Trait – a characteristic of an individual that can be measured through assessment
Factor – a characteristic required for successful job performance
Trait and factor – the assessment of characteristics of the person and the job
Based on the work of Frank Parsons, Choosing a Vocation
STEP 1 - GAINING SELF-UNDERSTANDING
Interviews and discussions, as well as tests and inventories are used, especially pertaining to interests, aptitude, achievement, values, and personality.
Reveals a person’s probable future level of ability to perform a task (achievement – reveals how much a person has learned in the past, ability – reveals a person’s present ability to perform a task, measures maximum performance)
Examples of aptitude tests: SAT, ACT, the Differential Aptitude Test (DAT), the US Employment Services General Aptitude Test Battery (GATB), and the Armed Services Vocational Aptitude Battery (ASVAB).
Broad range of events that people participate in and accomplish during their lifetime.
Three types of achievement:
Academic accomplishment – measured most often by grades, but also by honors and specific test scores.
Work accomplishments – tasks completed, supervisor ratings
Tests of achievement for certification or entry into an occupation
Achievement can be measured quantitatively through tests that are used for licensure, certification, or entry into a particular field or profession.
Has become the most important trait used in occupational selection.
Minimal overlap between interests and abilities, meaning some people may like things they can’t do well, or some may be good at activities they don’t like.
Interest inventories have scales for specific occupations.
Examples of interest inventories: Kuder DD, SII
Examples of general interest inventories: Kuder Career Search (KCS), SII Basic Interest Scale, California Occupational Preference Survey (COPS)
Important, but difficult concept to measure. For career counseling, two types of values are considered: general values (Study of Values [SV]) and work-related values (Values Scale [VS]).
Two inventories: California Psychological Inventory (CPI) – common sense approach and Sixteen Personality Factor Questionnaire (16 PF) – statistical approach, bipolar method
Counselor matches the profile of a client with an appropriate occupational pattern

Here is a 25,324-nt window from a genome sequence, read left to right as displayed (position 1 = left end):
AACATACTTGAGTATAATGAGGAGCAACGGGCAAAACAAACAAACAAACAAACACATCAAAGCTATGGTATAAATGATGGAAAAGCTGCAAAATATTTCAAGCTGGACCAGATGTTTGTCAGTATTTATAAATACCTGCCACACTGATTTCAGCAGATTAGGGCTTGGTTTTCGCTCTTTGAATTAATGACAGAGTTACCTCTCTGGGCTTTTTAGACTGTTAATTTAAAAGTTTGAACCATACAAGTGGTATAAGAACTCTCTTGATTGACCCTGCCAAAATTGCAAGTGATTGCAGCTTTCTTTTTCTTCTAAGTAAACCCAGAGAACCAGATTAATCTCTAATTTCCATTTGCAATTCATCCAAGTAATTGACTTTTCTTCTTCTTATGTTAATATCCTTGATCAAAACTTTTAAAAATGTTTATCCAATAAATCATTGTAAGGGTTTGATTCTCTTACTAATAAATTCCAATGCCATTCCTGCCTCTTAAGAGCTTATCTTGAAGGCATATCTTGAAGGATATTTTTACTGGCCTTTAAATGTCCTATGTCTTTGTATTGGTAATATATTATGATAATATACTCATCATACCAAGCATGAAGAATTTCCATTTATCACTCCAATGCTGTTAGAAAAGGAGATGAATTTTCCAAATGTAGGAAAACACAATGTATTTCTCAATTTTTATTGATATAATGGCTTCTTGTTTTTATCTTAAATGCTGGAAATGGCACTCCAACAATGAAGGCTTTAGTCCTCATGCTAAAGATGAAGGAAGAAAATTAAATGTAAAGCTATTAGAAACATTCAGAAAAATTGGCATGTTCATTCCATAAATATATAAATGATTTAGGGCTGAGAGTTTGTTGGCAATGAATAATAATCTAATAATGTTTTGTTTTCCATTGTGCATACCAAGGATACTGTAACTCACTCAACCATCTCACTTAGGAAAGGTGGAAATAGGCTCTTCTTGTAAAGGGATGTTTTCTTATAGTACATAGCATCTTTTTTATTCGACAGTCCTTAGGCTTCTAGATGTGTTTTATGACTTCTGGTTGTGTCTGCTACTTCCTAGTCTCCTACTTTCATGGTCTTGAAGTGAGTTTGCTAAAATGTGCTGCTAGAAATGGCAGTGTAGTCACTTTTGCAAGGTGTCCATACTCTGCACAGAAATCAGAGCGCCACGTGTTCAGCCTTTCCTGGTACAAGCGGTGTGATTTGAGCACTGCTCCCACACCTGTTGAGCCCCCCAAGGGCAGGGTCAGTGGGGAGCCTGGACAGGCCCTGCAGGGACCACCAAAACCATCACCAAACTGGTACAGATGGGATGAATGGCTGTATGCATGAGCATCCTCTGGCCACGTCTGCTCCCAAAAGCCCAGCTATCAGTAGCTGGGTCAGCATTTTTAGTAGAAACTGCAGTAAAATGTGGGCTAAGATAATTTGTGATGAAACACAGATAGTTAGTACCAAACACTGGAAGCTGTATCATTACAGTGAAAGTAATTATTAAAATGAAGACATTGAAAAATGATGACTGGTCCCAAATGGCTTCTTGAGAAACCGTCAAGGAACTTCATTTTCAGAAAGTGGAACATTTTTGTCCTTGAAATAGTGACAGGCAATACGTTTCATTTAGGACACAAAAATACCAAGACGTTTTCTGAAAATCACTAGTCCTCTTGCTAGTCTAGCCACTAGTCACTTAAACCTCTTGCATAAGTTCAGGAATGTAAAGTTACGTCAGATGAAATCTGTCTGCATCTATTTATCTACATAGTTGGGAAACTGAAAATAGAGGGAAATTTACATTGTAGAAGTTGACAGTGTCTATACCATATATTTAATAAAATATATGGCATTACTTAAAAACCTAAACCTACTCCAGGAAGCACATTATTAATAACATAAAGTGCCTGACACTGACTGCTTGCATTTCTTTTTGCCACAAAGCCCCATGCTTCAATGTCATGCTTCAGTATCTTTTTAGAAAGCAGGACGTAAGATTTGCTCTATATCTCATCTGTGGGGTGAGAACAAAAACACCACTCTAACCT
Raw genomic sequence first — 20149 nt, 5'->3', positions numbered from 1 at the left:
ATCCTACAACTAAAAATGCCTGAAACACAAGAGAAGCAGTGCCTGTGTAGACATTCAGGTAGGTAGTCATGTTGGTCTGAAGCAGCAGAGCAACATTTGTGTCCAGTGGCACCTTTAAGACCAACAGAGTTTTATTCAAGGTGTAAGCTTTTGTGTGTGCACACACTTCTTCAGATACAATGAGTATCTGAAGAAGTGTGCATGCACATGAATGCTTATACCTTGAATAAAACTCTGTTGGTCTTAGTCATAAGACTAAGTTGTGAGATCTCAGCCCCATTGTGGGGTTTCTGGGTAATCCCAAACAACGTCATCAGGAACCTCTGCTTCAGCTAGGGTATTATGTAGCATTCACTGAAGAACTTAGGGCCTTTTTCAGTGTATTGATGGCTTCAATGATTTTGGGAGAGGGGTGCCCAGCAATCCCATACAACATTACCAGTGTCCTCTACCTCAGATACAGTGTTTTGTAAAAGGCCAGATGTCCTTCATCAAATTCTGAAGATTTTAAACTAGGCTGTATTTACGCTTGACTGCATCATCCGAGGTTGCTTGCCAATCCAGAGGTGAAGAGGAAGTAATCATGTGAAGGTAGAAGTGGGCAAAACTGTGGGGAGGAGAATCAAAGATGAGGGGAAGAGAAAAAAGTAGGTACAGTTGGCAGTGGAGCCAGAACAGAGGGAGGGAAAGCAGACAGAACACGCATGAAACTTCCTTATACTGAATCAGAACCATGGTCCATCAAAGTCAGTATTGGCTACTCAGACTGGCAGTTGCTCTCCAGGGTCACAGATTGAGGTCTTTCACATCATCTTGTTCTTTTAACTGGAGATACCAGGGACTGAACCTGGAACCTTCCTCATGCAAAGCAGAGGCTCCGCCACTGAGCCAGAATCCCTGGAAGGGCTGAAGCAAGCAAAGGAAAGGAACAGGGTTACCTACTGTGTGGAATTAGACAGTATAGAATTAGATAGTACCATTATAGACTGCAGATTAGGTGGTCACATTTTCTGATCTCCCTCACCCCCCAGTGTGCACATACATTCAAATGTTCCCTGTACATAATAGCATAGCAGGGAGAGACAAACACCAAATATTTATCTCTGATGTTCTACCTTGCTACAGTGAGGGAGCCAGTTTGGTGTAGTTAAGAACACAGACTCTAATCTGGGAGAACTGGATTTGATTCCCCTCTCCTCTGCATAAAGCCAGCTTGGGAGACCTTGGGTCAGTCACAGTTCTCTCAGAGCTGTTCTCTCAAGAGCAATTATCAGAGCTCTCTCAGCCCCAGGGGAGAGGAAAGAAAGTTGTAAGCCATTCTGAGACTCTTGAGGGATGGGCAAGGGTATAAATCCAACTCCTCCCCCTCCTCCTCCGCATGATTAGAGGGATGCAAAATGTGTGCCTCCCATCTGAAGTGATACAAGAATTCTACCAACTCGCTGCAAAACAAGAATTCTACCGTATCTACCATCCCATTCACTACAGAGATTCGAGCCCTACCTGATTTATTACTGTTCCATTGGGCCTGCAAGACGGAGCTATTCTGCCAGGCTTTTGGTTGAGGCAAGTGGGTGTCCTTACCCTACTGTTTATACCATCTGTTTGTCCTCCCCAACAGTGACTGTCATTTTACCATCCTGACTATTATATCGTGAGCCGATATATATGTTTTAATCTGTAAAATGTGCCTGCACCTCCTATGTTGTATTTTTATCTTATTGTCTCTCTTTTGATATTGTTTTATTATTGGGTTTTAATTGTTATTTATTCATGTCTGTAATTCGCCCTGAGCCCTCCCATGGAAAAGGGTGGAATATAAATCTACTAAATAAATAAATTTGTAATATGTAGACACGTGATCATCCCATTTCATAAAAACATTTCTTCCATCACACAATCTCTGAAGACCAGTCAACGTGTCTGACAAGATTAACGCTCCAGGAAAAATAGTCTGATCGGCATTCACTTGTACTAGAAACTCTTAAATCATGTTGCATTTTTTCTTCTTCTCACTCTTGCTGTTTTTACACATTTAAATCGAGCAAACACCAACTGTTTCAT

Most difficult to use because of the complexity of the variables involved and their abstraction
STEP 2 - OBTAINING KNOWLEDGE ABOUT THE WORLD OF WORK
Three aspects of occupational information: type of information (i.e. description of job, working conditions, salary), classification, and the trait and factor requirements for each occupation that one is seriously considering (aptitude, achievement, interest, value, and personality traits)
Types of Occupational Information
Occupational Outlook Handbook
National Career Development Association Guidelines
A way to organize information
· 3 different government classification systems
· Holland’s classification of occupations
· Dictionary of Occupational Titles (DOT)
9 digit code: first digit identifies one of 9 broad categories, 2nd digit breaks up occupations into 82 divisions, 3rd divides occupation into 559 groups, 4th deals with how the person deals with data, 5th how a person deals with people, 6th how a person deals with things, 7th, 8th, 9th indicate the alphabetical order of the occupational titles that have the same 6-digit code.
· O*NET (Occupational Information Network) – computer-based
Common characteristics: worker characteristics, worker requirements, experience requirements, occupational requirements, occupation-specific requirements, occupational characteristics
· Enhanced Guide for Occupational Exploration (GOE) - another government classification system
· Standard Occupational Classification Manual - another government classification system
Trait and Factor Requirements
STEP 3 - INTEGRATING INFORMATION ABOUT ONESELF AND THE WORLD OF WORK
The manuals that accompany many inventories indicate which occupations match specific patterns of scores.
Computer guidance systems (not only tests and inventories) can be used in trait and factor theory.
How the Counselor Can Help: Helping Skills, Assessment, Occupational Information
APPLYING THE THEORY TO CULTURALLY DIVERSE POPULATIONS